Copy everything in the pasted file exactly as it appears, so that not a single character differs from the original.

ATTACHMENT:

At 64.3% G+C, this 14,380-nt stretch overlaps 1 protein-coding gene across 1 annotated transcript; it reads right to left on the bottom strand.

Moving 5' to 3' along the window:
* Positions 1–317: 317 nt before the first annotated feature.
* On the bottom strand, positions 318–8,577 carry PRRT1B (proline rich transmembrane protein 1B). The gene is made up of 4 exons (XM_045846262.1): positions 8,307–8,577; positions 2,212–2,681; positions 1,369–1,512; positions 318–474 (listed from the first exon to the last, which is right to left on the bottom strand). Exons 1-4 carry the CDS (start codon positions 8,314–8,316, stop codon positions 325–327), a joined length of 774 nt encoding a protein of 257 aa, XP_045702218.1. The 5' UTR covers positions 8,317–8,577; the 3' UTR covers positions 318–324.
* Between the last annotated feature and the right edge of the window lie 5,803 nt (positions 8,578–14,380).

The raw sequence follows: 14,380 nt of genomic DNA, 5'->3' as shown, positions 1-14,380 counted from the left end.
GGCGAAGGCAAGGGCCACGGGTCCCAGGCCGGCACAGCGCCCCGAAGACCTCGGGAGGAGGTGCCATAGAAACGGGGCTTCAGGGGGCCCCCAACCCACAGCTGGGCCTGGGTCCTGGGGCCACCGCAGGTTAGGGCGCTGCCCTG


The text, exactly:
At 64.3% G+C, this 14,380-nt stretch overlaps 1 protein-coding gene across 1 annotated transcript; it reads right to left on the bottom strand.

Moving 5' to 3' along the window:
* Positions 1–317: 317 nt before the first annotated feature.
* On the bottom strand, positions 318–8,577 carry PRRT1B (proline rich transmembrane protein 1B). The gene is made up of 4 exons (XM_045846262.1): positions 8,307–8,577; positions 2,212–2,681; positions 1,369–1,512; positions 318–474 (listed from the first exon to the last, which is right to left on the bottom strand). Exons 1-4 carry the CDS (start codon positions 8,314–8,316, stop codon positions 325–327), a joined length of 774 nt encoding a protein of 257 aa, XP_045702218.1. The 5' UTR covers positions 8,317–8,577; the 3' UTR covers positions 318–324.
* Between the last annotated feature and the right edge of the window lie 5,803 nt (positions 8,578–14,380).

The raw sequence follows: 14,380 nt of genomic DNA, 5'->3' as shown, positions 1-14,380 counted from the left end.
GGCGAAGGCAAGGGCCACGGGTCCCAGGCCGGCACAGCGCCCCGAAGACCTCGGGAGGAGGTGCCATAGAAACGGGGCTTCAGGGGGCCCCCAACCCACAGCTGGGCCTGGGTCCTGGGGCCACCGCAGGTTAGGGCGCTGCCCTG